- $5 – 1 month
- $9 – 2 months
- $13 – 3 months
If you’d like more information on how you can advertise on BlytheLife, click here.
Written on October 24, 2014 at 12:00 pm by Michelle
Filed under: Article with tags: tiny shoe love
Tertiary Jane (Simply Peppermint) wears Plastic Fashion (dress) and vintage Skipper (shoes).
Tiny shoes are one of the things that I love the best about the doll hobby. Small shoes, clothes, dresses, and just all around small things. Sometimes I think that one of the reasons why I do love the small things to do with Blythe is because I’m not a particularly big person – Hello, genetics, thanks for making me 5’1″… and a half. That half inch is always very important.
I adore vintage Skipper flats. More vintage Skipper flats, I say!
Skipper flats on a Middie, much too big!
Skipper flats on a Neo, a much better fit. Licca feet would be too wide for these shoes.
I spoiled myself for my birthday one year when I bought a whole bunch of flats, new on card. Oh yes, I can be very generous to myself sometimes. And look at all the colours! There is something very darling about vintage shoes. Maybe it’s just because they just don’t make (doll) shoes like that anymore. Love them.
Tiny Shoe Love is a feature on BlytheLife.com to showcase and share doll shoes that grace Michelle’s picky dolls’ feet. We love tiny shoes in this house, and we hope you do too!
Written on October 22, 2014 at 12:00 pm by Michelle
Filed under: Article with tags: beginner's guide
There are a few things to consider when buying your first Blythe doll:
- New or used?
- New or old release?
- Where will you buy her from?
- How do you protect yourself?
When buying new, you have options of buying older or newer releases. Newer releases can be more easily found from official retail shops (all found online, or in-person in Asia). Older releases that are completely new, and minty, can be found via collectors selling online, or on sites like eBay.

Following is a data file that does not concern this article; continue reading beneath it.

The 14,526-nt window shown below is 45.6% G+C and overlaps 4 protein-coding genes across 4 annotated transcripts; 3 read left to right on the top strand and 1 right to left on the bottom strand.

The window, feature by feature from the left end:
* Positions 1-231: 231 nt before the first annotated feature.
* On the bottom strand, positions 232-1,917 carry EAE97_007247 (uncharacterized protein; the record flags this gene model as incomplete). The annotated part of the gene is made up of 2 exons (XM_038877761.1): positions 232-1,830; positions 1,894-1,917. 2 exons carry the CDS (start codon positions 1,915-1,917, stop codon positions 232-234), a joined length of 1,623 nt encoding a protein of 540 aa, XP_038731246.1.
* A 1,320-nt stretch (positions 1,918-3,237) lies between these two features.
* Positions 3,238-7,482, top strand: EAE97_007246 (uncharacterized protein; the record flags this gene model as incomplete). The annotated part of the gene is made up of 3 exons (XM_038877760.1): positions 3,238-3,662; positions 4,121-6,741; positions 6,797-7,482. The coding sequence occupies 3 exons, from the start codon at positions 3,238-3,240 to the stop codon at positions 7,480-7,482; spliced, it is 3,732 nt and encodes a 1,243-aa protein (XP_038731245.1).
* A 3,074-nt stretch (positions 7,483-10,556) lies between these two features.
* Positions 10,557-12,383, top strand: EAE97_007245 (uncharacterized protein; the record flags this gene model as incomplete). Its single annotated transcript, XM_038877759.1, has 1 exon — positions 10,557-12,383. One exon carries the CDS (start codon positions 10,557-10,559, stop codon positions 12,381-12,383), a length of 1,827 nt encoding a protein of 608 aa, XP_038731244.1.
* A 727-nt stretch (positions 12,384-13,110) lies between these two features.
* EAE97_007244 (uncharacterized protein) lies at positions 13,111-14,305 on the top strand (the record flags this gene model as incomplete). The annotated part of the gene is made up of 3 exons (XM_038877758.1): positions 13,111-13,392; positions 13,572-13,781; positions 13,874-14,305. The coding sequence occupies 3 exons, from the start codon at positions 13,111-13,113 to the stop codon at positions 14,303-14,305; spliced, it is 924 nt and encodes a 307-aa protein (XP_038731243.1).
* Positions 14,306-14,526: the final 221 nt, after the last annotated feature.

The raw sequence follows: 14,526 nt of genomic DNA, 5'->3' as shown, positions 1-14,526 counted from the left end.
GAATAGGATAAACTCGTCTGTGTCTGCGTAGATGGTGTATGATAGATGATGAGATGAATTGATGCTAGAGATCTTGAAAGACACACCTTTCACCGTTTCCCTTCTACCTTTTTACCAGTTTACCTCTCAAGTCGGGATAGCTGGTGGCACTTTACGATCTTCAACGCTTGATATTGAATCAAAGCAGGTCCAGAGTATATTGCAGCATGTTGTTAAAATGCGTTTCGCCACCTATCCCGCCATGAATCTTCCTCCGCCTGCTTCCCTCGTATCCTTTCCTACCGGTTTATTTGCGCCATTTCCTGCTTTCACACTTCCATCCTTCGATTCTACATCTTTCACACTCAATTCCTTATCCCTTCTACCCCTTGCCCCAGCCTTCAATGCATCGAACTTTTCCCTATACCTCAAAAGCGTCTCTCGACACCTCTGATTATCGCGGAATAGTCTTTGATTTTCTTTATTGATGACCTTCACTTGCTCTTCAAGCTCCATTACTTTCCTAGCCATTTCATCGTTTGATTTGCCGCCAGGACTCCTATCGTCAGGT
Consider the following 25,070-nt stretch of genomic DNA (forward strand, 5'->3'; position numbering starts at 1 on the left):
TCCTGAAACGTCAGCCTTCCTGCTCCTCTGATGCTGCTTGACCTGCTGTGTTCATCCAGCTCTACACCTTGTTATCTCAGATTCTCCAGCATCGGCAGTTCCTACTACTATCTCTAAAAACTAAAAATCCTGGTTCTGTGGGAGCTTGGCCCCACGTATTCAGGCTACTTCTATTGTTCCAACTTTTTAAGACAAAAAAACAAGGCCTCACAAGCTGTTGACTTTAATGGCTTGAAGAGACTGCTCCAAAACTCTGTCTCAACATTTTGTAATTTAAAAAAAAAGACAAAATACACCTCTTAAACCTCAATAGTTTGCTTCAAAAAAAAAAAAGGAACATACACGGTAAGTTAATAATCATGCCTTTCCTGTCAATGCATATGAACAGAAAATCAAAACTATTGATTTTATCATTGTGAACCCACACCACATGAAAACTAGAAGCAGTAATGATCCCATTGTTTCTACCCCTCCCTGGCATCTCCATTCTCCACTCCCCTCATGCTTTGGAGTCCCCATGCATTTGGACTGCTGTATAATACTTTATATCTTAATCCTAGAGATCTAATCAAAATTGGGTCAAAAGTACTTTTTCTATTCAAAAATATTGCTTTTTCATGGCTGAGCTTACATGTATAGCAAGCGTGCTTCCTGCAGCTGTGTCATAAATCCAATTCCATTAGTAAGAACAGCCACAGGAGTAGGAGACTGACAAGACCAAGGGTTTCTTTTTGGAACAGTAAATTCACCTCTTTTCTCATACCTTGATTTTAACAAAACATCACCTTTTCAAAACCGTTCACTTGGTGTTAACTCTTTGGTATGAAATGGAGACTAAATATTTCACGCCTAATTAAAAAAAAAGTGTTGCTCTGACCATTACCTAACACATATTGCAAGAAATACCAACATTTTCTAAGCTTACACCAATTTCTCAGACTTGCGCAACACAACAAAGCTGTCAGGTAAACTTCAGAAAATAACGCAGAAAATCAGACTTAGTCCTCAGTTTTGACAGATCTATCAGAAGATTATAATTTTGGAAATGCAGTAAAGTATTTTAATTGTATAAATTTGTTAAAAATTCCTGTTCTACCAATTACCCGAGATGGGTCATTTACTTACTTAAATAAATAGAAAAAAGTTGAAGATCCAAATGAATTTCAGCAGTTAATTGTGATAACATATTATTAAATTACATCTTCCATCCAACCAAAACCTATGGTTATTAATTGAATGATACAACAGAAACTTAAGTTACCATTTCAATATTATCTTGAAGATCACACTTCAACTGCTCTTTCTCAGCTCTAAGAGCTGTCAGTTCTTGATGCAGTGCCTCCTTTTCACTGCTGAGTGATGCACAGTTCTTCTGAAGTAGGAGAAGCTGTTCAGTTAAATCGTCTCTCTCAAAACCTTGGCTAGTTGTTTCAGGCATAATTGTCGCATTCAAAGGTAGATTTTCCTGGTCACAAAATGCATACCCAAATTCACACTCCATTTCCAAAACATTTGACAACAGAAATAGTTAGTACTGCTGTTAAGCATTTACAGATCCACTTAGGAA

When buying used, I would recommend joining a Blythe-oriented forum (such as Blythe Kingdom), or looking up ‘Blythe dolls’ on Facebook and seeing what Facebook groups pop up as many people list their dolls on Facebook as well. You can find both stock or customized Blythe dolls for sale when looking for used, at a very large range of price points.
I thought she was so innocent back then. I didn’t know what I was getting myself into.
A lot of people do buy a stock doll for their first (myself included! My first Blythe doll was a Cappuccino Chat, you all know her better as Sophie), while some do opt for a custom doll. Whomever you choose for your first Blythe doll, there are always a few things to keep in mind:
- Ask others in the doll community for tips of online retail shops. There are quite a few that will ship internationally, these retailers will often sell brand new, in-box Blythes. (e.g. Junie Moon, CC Toys, Hobby Link Japan)
- Join a forum or Facebook selling group to get a better feel for the prices of the type of Blythes that you like. You do not need to buy the first Blythe that you come across.
- When dealing with an individual person (rather than a business), you always have the option of asking for references/feedback. Ask whom they’ve sold to in the past.
- Buyers should never be responsible for covering PayPal fees. The sellers should not ask you to do this. They should be pricing their dolls accordingly to cover this themselves.
- Buyers should never pay for anything as a “gift” via PayPal, or be asked to pay as a “gift”. Protect yourself first. Pay in the correct category (for goods) and protect yourself in case someone is a scammer.
A Beginner’s Guide is a feature on BlytheLife.com that is all about going back to the basics of collecting Blythe, and being a reference tool for new and experienced collectors alike. If you have any suggestions for what you would like to see in A Beginner’s Guide, send me your suggestions!